Does this seem like the pandemic that never ends? Every time we think it’s slowing down, close to the end, almost over at last, the virus surges somewhere in this country or abroad. In India, the tragedy is beyond description, but here in the United States, the map of the latest state outbreaks is quite discouraging. We should have a handle on this by now. We have vaccines that work. We have enough to go around and people to administer the shots. We have assurances from the CDC, encouragement from the President, and no charge for a 95 percent chance of staying alive. Sounds like a pretty good deal to me.
Yet, more than half of unvaccinated Americans don’t plan to get the coronavirus shot. According to a new Washington Post-ABC poll on how Americans feel about the vaccines and vaccine requirements, around 120 million American adults still haven’t received any of the shots. When unvaccinated poll respondents were asked whether they planned to do so, 56 percent said no. Why is that?
Here are some of the reasons:
- Eagerness to get the COVID-19 vaccine remains highest among Democrats, although it is waning; eight in ten Democrats say they’ve already gotten at least one dose of the vaccine or will get it as soon as possible.
- Enthusiasm for the vaccine has slowed among rural residents with 55 percent saying they have already gotten at least one dose of a COVID-19 vaccine or want to get the vaccine.
- Vaccine commitment has also slowed among urban residents, with about two-thirds saying they have gotten the vaccine or want to get it when they can.
- Black and Hispanic adults remain somewhat more likely than White adults to say they want to “wait and see” before getting vaccinated.
- Lack of information is still a barrier to getting a COVID-19 vaccine for many adults, particularly people of color.
- Three in ten unvaccinated adults overall—42 percent of Hispanic adults—say they are not sure whether they’re currently eligible to get a vaccine in their state, even though eligibility is now open to all US adults.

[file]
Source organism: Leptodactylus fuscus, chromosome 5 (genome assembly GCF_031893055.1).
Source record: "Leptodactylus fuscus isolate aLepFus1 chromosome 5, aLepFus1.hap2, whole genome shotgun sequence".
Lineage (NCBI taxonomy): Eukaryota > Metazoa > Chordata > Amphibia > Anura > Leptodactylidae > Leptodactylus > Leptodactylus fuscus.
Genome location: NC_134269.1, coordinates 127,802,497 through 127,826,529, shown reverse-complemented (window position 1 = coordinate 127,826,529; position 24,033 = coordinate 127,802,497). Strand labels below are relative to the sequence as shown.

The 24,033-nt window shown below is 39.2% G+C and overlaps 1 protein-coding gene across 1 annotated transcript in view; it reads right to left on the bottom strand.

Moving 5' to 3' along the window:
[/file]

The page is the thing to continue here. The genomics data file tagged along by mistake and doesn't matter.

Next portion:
- Many concerns about COVID-19 vaccination are expressed at higher rates by people of color compared to White adults.
- Nearly six in ten Hispanic adults (58 percent) under age fifty say they are concerned that the vaccine may negatively impact their future fertility,
- Potential access-related barriers to vaccination are more commonly expressed as concerns by Black and Hispanic adults compared to White adults.
- People of all backgrounds say they are very or somewhat concerned about each of the following when it comes to the COVID-19 vaccine. They fear …
- experiencing serious side effects
- needing to miss work if the side effects of the vaccine make them feel sick for a day or more
- being required to get vaccinated even if they don’t want to
- having to pay an out-of-pocket cost to get the COVID-19 vaccine
- being required to provide a social security number or government-issued ID in order to get the COVID-19 vaccine
- having difficulty traveling to a vaccination site
- needing to take time off work to go and get the COVID vaccine
- being unable to get the vaccine from a place they trust
- that the COVID-19 vaccines are not as safe as they are said to be
Those are just a few of the fears that are discouraging some Americans from being vaccinated, which explains why this pandemic isn’t over yet.